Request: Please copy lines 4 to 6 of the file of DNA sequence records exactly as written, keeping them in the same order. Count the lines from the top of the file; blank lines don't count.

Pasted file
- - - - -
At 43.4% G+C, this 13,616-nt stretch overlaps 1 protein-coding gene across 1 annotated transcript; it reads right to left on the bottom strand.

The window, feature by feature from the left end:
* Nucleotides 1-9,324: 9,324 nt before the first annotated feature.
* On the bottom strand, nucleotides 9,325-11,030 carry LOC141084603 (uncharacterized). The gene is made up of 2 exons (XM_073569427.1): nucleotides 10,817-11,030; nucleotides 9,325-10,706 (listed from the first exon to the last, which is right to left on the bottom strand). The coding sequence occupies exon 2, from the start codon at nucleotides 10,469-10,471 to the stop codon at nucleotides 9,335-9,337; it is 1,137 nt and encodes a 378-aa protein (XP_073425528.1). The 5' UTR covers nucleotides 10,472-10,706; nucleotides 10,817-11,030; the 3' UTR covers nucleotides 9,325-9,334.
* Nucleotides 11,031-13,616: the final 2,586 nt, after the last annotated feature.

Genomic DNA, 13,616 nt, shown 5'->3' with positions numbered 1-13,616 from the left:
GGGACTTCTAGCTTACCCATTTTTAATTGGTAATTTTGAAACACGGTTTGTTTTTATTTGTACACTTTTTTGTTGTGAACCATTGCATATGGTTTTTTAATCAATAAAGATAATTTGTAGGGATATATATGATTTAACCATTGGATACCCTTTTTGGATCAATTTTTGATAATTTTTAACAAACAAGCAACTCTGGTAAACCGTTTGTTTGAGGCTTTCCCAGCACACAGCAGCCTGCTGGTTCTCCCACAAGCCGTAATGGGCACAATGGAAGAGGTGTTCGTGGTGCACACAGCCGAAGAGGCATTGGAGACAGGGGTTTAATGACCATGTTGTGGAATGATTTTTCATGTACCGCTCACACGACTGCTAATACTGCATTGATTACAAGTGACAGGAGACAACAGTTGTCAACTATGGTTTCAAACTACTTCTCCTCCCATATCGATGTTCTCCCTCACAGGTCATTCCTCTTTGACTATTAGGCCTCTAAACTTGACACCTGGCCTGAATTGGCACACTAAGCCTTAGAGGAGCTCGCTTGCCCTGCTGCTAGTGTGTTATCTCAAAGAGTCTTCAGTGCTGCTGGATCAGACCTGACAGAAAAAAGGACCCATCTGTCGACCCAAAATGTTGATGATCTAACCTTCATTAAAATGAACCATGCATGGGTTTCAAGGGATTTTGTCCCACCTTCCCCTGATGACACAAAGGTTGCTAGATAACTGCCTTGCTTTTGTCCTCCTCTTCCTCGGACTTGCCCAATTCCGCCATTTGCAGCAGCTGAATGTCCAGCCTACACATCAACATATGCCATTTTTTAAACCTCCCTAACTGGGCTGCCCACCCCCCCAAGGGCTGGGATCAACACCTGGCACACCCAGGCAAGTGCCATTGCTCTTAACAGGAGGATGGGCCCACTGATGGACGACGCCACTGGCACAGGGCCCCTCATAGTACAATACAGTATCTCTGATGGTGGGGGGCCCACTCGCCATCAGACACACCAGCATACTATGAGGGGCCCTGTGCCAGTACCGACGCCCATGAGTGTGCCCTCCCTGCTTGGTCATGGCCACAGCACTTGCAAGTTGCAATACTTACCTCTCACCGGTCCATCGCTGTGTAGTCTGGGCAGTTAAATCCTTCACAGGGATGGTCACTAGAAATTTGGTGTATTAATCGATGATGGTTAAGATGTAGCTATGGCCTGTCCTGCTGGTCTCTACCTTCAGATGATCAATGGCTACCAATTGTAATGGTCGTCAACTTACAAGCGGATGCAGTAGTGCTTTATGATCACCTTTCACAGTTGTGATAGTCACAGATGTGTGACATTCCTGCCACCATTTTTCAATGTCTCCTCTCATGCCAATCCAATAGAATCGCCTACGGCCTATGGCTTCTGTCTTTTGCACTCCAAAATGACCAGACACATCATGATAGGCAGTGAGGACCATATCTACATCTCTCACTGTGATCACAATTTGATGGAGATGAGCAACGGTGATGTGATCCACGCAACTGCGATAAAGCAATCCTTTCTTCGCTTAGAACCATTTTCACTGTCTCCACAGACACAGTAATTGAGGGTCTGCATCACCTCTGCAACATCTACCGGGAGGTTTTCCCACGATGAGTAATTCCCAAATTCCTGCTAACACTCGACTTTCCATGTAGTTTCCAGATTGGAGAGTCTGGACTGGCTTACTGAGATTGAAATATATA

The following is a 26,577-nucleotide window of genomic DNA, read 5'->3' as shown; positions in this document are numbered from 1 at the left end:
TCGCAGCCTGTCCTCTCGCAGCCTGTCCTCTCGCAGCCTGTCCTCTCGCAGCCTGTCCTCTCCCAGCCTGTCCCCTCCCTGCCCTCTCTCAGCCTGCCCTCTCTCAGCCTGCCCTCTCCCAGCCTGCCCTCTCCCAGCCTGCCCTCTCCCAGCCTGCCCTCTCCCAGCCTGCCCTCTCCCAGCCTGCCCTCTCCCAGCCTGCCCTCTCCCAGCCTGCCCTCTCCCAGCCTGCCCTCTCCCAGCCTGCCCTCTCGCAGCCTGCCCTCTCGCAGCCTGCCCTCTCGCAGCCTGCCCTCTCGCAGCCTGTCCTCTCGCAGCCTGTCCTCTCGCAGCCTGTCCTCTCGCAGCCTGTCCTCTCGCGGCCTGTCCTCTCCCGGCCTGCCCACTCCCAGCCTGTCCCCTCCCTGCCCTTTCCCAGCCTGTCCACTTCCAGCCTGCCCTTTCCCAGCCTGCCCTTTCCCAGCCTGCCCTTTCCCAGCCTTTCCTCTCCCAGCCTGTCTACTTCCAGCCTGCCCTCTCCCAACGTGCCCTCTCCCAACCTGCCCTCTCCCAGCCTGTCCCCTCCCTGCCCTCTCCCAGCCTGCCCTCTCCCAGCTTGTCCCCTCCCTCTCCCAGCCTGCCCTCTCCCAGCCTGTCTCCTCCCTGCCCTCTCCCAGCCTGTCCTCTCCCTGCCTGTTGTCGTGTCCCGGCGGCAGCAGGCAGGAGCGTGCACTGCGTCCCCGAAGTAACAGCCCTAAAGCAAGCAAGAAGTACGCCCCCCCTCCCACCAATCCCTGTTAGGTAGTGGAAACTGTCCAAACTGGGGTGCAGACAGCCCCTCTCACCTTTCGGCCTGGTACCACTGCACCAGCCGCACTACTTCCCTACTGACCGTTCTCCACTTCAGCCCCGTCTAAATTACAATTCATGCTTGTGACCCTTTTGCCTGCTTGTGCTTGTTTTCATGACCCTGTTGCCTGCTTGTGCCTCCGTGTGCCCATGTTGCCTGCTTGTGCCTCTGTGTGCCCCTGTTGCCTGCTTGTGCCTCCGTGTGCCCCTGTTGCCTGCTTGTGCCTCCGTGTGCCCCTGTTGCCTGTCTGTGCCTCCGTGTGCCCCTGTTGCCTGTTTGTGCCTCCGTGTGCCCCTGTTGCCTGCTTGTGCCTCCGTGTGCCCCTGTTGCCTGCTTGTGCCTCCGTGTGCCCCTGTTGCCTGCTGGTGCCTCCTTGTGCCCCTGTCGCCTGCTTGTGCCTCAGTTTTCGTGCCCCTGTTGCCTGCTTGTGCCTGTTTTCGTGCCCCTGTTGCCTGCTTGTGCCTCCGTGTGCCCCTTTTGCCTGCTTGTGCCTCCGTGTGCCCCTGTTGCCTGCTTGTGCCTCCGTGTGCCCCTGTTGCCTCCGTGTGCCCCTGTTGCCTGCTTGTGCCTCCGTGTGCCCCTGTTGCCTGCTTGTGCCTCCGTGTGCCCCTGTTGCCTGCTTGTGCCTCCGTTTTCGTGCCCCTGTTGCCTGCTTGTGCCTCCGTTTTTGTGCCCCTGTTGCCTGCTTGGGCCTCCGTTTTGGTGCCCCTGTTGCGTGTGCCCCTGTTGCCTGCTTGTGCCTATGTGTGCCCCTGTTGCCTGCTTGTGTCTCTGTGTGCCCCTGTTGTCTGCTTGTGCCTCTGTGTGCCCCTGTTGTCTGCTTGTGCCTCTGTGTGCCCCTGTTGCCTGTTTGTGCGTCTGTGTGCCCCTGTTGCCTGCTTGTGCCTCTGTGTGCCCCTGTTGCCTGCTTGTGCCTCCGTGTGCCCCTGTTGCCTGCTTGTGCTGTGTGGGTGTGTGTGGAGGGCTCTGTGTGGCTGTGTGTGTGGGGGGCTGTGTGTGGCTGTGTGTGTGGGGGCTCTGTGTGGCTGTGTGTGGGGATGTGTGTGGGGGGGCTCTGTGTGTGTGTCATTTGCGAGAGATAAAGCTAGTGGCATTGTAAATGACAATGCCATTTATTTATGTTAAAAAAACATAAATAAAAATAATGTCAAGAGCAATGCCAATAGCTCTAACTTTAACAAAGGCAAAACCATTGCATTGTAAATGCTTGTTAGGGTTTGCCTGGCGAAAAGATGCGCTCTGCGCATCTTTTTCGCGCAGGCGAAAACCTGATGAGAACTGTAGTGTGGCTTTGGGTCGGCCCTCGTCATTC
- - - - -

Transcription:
* On the bottom strand, nucleotides 9,325-11,030 carry LOC141084603 (uncharacterized). The gene is made up of 2 exons (XM_073569427.1): nucleotides 10,817-11,030; nucleotides 9,325-10,706 (listed from the first exon to the last, which is right to left on the bottom strand). The coding sequence occupies exon 2, from the start codon at nucleotides 10,469-10,471 to the stop codon at nucleotides 9,335-9,337; it is 1,137 nt and encodes a 378-aa protein (XP_073425528.1). The 5' UTR covers nucleotides 10,472-10,706; nucleotides 10,817-11,030; the 3' UTR covers nucleotides 9,325-9,334.
* Nucleotides 11,031-13,616: the final 2,586 nt, after the last annotated feature.

Genomic DNA, 13,616 nt, shown 5'->3' with positions numbered 1-13,616 from the left: